Blog

Music Licensing for Fitness

Posted by Lauren Pufpaf & Eric Stensvaag on Mar 21, 2019 1:03:21 PM
Feed.fm seamlessly integrates music into consumer experiences for a variety of fitness companies and brands. One of the most common questions we hear is, “What kind of licensing does my business need to legally use music?” In order to successfully answer this question, we need to get more specific about the different ways in which music is used to create fitness experiences.
 
1. Group Fitness Classes at a Physical Location
 
An example of this use case is a spin class at your local cycling studio. In order to legally play music in a physical location, the studio needs public performance licenses from four organizations: ASCAP, BMI, SESAC, and GMR. Additionally, the instructor should not be playing music directly from their personal music accounts.
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Topics: Music streaming, Music as a Service, legal music, retail music, Customer Engagment, Music as content, Fitness

Tips for Recording Crisp Workout Audio

Posted by Eric Stensvaag on Jan 25, 2019 1:42:15 PM

With more and more people migrating from the gym to digital fitness programs, there’s an impressive quantity, quality, and variety of fitness classes available on demand. As the fit tech boom continues, we’re frequently asked to provide input on both the legal side of music integration and the technical aspect of audio recording. The diagram below simplifies the decision process and summarizes the advice our Head of Curation (and Sound Engineer) typically shares.

Perhaps it’s intuitive that audio quality and music are as important as the image, lighting, and visual elements of your finished product. If not, here’s some advice from professional sports photographer and videographer David Bracetty, who makes a living based on how things look: “…I can’t recall a single comment on video quality, [but] I do recall commenting on sound and being able to hear, so get a good mic."

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Topics: Music as a Service, legal music, Fitness, Music for wellness

Customer Spotlight: How MoveWith is Reshaping Personal Fitness

Posted by Eric Stensvaag on Apr 9, 2018 2:15:05 PM

In 2015, Holly Shelton left her career at Apple to start MoveWith, a digital fitness company that puts instructors front and center. A former ski racer, Shelton understands the motivational power of a great coach, and wanted to make it easier and cheaper for people to connect with the best fitness instructors working today. “For the MoveWith app to succeed, we knew it was essential to capture all the unique elements of our instructors’ classes, from verbal instructions to specific timing to custom music mixes,” says Shelton.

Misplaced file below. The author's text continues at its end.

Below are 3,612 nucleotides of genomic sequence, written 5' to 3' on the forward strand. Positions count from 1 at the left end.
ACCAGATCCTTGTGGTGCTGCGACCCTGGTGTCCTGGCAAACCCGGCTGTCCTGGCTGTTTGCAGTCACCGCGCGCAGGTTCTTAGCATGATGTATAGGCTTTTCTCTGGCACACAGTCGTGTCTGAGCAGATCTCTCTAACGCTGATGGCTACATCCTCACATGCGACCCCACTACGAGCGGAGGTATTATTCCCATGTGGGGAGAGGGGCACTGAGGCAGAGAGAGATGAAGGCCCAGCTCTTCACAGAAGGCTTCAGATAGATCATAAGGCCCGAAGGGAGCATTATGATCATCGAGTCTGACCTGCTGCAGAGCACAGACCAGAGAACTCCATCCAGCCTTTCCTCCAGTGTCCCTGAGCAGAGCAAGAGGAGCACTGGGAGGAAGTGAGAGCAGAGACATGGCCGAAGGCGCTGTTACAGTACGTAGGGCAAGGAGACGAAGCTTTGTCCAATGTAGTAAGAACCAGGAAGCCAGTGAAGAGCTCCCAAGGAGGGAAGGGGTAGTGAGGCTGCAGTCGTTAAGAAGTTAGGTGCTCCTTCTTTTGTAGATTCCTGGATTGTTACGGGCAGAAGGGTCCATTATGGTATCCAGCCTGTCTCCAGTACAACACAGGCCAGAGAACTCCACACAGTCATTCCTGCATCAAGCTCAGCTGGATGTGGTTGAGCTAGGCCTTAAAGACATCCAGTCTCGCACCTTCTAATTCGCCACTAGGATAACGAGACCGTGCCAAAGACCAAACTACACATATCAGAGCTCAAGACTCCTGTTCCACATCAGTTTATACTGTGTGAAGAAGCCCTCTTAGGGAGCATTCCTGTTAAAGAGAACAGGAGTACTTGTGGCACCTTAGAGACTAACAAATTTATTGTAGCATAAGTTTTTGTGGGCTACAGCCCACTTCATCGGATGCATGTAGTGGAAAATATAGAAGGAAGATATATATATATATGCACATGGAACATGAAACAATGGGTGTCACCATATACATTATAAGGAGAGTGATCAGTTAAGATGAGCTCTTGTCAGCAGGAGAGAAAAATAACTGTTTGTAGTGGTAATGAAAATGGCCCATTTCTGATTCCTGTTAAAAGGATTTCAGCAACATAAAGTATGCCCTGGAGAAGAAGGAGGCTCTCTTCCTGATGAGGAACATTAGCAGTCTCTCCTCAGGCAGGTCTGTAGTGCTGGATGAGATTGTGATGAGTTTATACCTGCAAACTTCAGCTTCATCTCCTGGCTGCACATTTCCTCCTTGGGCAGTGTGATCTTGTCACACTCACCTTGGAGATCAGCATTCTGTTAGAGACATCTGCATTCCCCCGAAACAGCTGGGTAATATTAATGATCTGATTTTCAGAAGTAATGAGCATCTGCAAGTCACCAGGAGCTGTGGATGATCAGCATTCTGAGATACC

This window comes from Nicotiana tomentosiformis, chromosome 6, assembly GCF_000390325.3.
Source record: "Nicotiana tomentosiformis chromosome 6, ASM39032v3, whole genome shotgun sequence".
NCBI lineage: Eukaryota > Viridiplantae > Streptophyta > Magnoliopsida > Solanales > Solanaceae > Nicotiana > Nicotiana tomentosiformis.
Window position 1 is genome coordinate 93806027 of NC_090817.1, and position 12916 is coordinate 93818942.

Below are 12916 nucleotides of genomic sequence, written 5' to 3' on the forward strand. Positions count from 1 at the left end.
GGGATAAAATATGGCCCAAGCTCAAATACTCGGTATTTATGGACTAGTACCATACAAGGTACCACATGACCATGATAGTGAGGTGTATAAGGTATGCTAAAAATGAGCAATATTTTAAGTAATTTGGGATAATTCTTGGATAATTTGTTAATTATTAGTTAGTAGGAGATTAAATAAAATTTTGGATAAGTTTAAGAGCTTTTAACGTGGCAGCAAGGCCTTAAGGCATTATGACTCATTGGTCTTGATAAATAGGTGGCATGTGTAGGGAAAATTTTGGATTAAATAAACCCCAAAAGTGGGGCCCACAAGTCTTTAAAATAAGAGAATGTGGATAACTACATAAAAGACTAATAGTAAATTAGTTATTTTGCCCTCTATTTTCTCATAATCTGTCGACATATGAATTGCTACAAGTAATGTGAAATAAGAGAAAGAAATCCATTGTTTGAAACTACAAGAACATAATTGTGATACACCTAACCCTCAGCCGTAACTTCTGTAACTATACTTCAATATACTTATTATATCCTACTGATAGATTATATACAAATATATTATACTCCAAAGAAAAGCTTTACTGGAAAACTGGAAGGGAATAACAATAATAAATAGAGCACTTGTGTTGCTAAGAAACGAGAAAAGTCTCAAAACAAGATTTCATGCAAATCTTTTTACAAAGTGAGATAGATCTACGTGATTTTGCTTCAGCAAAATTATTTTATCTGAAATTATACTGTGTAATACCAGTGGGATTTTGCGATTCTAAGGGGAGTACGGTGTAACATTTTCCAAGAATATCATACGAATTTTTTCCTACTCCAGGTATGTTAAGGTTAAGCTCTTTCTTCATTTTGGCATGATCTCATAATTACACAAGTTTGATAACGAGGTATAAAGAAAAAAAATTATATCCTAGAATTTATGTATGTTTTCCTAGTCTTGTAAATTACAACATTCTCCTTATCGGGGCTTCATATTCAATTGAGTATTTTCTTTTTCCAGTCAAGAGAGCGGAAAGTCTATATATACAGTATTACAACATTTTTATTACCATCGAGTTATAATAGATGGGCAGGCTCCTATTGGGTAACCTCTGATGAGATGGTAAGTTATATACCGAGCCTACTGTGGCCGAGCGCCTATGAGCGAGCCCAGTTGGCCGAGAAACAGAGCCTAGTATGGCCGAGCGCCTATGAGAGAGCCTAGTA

Feed.fm partnered with MoveWith to build out their music integration, handling all the licensing to ensure that Movers get the popular music they love and artists get paid. Our curation team worked closely with MoveWith and their instructors to create playlists that motivate across a wide variety of movement types—from treadmill to yoga.

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Topics: Apps, Feed.fm Blog, Music streaming, Music as a Service, legal music, Customer Engagment, Fitness

5 Licensing Questions on Playing Music for Your Business

Posted by Eric Stensvaag on Mar 22, 2018 1:56:42 PM
We get questions every day about how music licensing works and, to be honest, the waters are muddy. For anyone trying to research the nuances of licensing, the topic can be time consuming and quite confusing. Here are the most commonly asked questions we hear about playing music for business purposes.
 
1. What are the options for digital / streaming background music for workouts, online retail, or other uses? Put simply, there are 3 basic options for your business to consider: you can use royalty-free music, work directly with the record labels and publishers, or let a B2B company like Feed.fm do the work for you.
  • Royalty-free music is cost-effective but unfortunately provides your business with generic, anonymous tracks that none of your customers will recognize. It’s the equivalent of (most) on-hold music, and is unlikely to generate positive results for your business.
  • Working with the labels and publishers comes with significant hurdles and costs, requiring sync licenses that range from $5,000 to $500,000 per song. While some content can be licensed globally, generally each country requires separate negotiations.
  • Your business can hire a company that has experience powering music for users, to guarantee that everything is legal and above board.
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Topics: Music streaming, Music as a Service, legal music, retail music, Music for Retail, Customer Engagment, Music as content